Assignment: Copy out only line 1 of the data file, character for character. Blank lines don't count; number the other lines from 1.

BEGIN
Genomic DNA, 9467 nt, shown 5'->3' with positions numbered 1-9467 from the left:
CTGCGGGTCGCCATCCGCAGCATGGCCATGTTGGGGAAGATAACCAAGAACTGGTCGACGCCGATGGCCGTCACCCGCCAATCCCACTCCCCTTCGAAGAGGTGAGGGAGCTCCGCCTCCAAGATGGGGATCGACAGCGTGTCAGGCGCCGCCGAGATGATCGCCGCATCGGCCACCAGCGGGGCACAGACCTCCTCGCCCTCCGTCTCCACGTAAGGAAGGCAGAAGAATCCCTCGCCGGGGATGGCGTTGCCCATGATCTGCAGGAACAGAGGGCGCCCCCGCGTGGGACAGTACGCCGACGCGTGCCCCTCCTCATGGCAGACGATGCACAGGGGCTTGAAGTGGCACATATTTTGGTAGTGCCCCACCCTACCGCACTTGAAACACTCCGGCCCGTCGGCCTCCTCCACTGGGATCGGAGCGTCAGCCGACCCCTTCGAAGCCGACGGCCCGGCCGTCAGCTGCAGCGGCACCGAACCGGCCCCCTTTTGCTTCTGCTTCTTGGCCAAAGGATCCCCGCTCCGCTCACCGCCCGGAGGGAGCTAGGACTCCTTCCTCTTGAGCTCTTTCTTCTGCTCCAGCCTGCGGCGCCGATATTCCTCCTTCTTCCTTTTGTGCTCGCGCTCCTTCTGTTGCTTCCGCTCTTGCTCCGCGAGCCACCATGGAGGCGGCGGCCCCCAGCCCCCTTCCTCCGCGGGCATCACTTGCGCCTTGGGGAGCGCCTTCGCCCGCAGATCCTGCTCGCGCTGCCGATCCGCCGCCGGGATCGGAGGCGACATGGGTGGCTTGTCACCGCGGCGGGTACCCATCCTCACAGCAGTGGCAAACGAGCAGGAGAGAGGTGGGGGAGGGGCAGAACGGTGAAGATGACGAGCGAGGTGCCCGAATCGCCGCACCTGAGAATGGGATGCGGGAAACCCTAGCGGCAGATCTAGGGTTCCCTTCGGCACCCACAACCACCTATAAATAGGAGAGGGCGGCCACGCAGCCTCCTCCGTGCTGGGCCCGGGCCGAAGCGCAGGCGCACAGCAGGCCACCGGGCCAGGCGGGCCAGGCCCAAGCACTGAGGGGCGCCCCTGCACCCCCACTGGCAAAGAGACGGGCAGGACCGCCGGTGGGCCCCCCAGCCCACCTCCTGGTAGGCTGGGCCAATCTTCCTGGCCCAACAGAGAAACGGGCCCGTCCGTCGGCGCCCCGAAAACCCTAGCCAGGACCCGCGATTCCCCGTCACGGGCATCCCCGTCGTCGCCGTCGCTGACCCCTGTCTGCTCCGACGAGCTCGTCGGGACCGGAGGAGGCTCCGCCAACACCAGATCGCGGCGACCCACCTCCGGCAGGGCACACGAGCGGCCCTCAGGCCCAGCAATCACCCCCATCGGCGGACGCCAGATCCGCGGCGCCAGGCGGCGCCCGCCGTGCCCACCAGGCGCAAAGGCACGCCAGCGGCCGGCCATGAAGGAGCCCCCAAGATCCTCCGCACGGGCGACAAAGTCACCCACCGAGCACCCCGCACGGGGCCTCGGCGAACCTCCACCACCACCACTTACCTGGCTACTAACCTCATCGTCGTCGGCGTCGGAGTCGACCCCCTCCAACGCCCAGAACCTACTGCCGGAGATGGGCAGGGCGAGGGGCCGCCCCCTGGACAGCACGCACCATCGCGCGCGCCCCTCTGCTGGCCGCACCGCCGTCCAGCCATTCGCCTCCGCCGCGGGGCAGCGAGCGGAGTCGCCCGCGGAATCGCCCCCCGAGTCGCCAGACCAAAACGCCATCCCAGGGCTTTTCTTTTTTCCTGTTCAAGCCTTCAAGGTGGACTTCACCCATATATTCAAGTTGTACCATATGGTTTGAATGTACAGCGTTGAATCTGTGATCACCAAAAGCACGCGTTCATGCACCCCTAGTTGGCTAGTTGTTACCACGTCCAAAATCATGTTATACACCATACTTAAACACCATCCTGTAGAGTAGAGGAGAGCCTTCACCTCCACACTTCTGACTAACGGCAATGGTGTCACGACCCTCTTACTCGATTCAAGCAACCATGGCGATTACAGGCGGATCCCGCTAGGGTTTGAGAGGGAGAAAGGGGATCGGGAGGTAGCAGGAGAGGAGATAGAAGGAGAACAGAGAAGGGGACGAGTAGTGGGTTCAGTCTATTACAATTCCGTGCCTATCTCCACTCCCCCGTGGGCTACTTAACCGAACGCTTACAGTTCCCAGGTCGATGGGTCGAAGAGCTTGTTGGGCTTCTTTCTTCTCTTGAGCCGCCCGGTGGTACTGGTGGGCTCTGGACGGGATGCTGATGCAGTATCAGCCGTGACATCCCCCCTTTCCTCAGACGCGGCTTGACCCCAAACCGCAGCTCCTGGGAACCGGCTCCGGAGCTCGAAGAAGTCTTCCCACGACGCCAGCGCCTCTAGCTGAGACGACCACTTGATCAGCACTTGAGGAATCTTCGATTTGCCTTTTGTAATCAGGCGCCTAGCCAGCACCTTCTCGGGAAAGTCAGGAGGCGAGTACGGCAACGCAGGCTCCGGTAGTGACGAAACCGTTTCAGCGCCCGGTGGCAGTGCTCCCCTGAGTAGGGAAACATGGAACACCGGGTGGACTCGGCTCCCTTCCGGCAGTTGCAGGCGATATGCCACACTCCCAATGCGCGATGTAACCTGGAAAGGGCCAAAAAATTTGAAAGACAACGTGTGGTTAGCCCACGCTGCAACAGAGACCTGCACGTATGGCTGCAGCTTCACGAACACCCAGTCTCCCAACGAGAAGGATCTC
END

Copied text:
Genomic DNA, 9467 nt, shown 5'->3' with positions numbered 1-9467 from the left: